“Hepatitis C..And Weapon Arsenels..In Our Hospitals”…Sounds Dangerous”

Man accused in hepatitis C outbreak was fired from Arizona hospital

By the CNN Wire Staff
updated 5:34 AM EDT, Fri July 27, 2012

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STORY HIGHLIGHTS

    • David Kwiatkowski worked at an Arizona hospital for 11 days before he was found passed out
    • His public defender has not responded to a request for comment
    • He worked in at least eight states as a lab technician
    • He also worked at a New Hampshire hospital where 30 patients got hepatitis C

(CNN) — The man accused of infecting patients with hepatitis C at a New Hampshire hospital was fired from a job in Arizona two years ago after testing positive for cocaine and marijuana, a public relations agency for Arizona Heart Hospital said Thursday.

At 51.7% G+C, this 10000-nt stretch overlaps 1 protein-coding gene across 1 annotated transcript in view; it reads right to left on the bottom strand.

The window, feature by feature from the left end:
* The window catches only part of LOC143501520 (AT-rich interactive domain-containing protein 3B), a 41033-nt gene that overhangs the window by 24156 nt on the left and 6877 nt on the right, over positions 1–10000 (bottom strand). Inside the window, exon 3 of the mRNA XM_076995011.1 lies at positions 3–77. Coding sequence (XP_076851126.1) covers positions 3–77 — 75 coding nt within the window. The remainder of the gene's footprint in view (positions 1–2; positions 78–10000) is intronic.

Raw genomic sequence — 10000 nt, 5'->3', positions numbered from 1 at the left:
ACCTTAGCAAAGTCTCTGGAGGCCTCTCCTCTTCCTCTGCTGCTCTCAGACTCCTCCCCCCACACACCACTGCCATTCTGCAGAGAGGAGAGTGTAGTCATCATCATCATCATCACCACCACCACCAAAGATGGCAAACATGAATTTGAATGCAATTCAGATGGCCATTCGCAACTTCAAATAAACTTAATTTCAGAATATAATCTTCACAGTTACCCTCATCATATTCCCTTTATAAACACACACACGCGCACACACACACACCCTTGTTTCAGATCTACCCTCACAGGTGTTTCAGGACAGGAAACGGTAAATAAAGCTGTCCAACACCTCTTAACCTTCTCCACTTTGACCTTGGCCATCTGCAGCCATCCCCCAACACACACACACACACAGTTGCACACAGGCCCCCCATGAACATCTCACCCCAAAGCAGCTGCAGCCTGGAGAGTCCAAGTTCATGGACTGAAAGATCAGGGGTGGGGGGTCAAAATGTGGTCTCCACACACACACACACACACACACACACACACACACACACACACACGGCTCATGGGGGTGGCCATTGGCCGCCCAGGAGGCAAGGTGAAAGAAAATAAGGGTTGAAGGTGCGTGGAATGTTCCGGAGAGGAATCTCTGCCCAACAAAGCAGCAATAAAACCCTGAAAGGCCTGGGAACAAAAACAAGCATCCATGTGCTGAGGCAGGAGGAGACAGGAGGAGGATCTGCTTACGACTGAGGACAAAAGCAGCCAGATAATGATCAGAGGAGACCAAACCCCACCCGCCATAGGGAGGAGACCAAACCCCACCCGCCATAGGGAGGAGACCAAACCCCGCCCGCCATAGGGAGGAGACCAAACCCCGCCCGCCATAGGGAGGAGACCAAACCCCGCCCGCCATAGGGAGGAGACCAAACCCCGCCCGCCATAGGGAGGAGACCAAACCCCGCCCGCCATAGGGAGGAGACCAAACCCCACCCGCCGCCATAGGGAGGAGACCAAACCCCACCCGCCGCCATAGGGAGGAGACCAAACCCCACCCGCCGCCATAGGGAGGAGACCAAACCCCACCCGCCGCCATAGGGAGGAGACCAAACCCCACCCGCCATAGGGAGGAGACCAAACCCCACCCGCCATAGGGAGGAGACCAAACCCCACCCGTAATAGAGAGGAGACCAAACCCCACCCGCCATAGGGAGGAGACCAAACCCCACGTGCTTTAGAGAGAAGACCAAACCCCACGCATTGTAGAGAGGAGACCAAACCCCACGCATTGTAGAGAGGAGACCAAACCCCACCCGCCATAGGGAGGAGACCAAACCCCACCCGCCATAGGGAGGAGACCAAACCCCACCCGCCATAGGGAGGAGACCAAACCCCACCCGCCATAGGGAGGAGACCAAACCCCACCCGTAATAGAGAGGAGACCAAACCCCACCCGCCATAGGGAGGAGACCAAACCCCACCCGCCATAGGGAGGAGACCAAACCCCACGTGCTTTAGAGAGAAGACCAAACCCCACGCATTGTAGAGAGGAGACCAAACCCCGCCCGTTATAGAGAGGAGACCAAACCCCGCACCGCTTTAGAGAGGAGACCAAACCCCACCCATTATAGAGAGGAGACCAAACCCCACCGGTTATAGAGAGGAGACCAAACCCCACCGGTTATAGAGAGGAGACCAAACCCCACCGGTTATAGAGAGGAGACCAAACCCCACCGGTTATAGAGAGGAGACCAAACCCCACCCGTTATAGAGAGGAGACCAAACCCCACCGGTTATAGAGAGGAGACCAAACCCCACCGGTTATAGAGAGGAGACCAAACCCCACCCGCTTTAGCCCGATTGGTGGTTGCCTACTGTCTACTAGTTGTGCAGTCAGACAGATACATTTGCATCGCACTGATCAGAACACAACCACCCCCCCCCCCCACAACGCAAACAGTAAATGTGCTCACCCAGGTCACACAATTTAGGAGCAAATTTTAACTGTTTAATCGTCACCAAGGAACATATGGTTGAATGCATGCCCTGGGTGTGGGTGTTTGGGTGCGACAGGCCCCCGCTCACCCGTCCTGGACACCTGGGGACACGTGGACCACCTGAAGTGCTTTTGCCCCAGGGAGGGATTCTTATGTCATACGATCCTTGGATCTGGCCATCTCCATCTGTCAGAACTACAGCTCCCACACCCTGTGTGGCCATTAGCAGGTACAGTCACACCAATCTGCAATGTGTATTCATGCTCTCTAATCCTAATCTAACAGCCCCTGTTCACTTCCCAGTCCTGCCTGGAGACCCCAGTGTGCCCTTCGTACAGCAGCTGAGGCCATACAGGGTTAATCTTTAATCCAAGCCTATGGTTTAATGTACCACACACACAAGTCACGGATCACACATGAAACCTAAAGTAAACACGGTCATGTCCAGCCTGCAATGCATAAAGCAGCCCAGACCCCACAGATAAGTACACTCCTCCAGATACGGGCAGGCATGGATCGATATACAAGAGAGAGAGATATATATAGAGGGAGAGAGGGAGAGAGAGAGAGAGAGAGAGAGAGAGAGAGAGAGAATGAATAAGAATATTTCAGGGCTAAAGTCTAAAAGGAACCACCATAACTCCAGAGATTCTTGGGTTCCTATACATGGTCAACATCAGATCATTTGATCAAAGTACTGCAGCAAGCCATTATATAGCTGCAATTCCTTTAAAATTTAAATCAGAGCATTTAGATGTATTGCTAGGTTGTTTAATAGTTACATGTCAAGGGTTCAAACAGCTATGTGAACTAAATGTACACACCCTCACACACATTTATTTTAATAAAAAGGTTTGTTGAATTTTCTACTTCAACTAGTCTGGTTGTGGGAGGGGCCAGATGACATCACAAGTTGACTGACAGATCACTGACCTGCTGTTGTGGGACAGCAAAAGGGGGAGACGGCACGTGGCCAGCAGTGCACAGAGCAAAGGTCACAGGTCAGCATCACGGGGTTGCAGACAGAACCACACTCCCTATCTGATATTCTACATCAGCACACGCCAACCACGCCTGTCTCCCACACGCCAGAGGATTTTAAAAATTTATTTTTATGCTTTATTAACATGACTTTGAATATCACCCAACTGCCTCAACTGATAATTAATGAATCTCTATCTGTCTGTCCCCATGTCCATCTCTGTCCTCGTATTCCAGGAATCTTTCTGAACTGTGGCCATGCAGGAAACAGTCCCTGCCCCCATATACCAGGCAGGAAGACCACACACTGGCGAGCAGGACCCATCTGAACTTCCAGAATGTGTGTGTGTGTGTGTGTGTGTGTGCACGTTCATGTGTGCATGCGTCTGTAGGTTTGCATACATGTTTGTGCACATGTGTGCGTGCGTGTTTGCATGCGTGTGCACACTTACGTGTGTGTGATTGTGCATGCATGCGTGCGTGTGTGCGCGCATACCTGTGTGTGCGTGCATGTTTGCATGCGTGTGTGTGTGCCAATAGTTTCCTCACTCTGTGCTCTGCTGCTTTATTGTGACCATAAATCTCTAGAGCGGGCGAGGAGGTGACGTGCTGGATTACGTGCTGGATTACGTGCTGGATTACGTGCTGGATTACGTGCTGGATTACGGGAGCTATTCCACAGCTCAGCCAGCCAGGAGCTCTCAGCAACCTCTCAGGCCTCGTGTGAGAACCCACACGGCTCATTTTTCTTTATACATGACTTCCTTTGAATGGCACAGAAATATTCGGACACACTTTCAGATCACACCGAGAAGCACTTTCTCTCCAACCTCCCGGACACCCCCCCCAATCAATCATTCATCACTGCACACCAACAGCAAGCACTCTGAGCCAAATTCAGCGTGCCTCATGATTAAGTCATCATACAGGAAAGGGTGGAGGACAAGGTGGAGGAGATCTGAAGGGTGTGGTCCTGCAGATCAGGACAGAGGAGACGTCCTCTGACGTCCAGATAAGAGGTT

David Kwiatkowski was arrested this month in connection with spreading the disease to 30 patients at Exeter Hospital in New Hampshire.

Kwiatkowski, 33, also worked as a traveling medical technician on a contract basis for hospitals in Arizona, Georgia, Kansas, Maryland, Michigan, New York and Pennsylvania in the past five years, hospitals and health officials in those states said.

They are trying to get the hundreds or thousands of patients who may have come in contact with him to be tested for the disease.

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Kwiatkowski has been treated for the disease, which can pass through contact with contaminated blood, most often via shared needles.